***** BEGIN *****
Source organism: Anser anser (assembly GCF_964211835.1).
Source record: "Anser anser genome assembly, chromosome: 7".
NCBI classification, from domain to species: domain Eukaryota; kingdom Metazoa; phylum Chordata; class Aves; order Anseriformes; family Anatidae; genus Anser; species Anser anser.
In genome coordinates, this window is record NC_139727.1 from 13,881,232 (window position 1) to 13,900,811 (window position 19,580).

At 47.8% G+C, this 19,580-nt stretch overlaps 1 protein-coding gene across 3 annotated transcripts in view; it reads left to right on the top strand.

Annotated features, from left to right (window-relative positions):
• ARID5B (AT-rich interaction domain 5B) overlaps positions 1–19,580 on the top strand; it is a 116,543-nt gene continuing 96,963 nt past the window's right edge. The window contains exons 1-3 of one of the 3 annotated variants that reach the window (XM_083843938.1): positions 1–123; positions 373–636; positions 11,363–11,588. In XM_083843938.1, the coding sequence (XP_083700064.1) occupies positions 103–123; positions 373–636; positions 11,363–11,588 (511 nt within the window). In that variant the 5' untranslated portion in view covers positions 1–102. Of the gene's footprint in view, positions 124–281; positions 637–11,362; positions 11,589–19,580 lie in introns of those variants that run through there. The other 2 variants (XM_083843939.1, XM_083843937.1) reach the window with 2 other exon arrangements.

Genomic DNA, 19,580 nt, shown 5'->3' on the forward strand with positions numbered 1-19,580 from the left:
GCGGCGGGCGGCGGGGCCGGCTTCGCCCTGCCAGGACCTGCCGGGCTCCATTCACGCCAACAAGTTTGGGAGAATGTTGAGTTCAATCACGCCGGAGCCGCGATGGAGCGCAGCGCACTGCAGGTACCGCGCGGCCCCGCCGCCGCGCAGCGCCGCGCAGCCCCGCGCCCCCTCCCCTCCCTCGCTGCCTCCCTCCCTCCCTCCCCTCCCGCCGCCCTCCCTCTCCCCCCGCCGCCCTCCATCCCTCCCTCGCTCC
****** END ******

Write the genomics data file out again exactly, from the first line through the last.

Source organism: Anser anser (assembly GCF_964211835.1).
Source record: "Anser anser genome assembly, chromosome: 7".
NCBI classification, from domain to species: domain Eukaryota; kingdom Metazoa; phylum Chordata; class Aves; order Anseriformes; family Anatidae; genus Anser; species Anser anser.
In genome coordinates, this window is record NC_139727.1 from 13,881,232 (window position 1) to 13,900,811 (window position 19,580).

At 47.8% G+C, this 19,580-nt stretch overlaps 1 protein-coding gene across 3 annotated transcripts in view; it reads left to right on the top strand.

Annotated features, from left to right (window-relative positions):
• ARID5B (AT-rich interaction domain 5B) overlaps positions 1–19,580 on the top strand; it is a 116,543-nt gene continuing 96,963 nt past the window's right edge. The window contains exons 1-3 of one of the 3 annotated variants that reach the window (XM_083843938.1): positions 1–123; positions 373–636; positions 11,363–11,588. In XM_083843938.1, the coding sequence (XP_083700064.1) occupies positions 103–123; positions 373–636; positions 11,363–11,588 (511 nt within the window). In that variant the 5' untranslated portion in view covers positions 1–102. Of the gene's footprint in view, positions 124–281; positions 637–11,362; positions 11,589–19,580 lie in introns of those variants that run through there. The other 2 variants (XM_083843939.1, XM_083843937.1) reach the window with 2 other exon arrangements.

Genomic DNA, 19,580 nt, shown 5'->3' on the forward strand with positions numbered 1-19,580 from the left:
GCGGCGGGCGGCGGGGCCGGCTTCGCCCTGCCAGGACCTGCCGGGCTCCATTCACGCCAACAAGTTTGGGAGAATGTTGAGTTCAATCACGCCGGAGCCGCGATGGAGCGCAGCGCACTGCAGGTACCGCGCGGCCCCGCCGCCGCGCAGCGCCGCGCAGCCCCGCGCCCCCTCCCCTCCCTCGCTGCCTCCCTCCCTCCCTCCCCTCCCGCCGCCCTCCCTCTCCCCCCGCCGCCCTCCATCCCTCCCTCGCTCC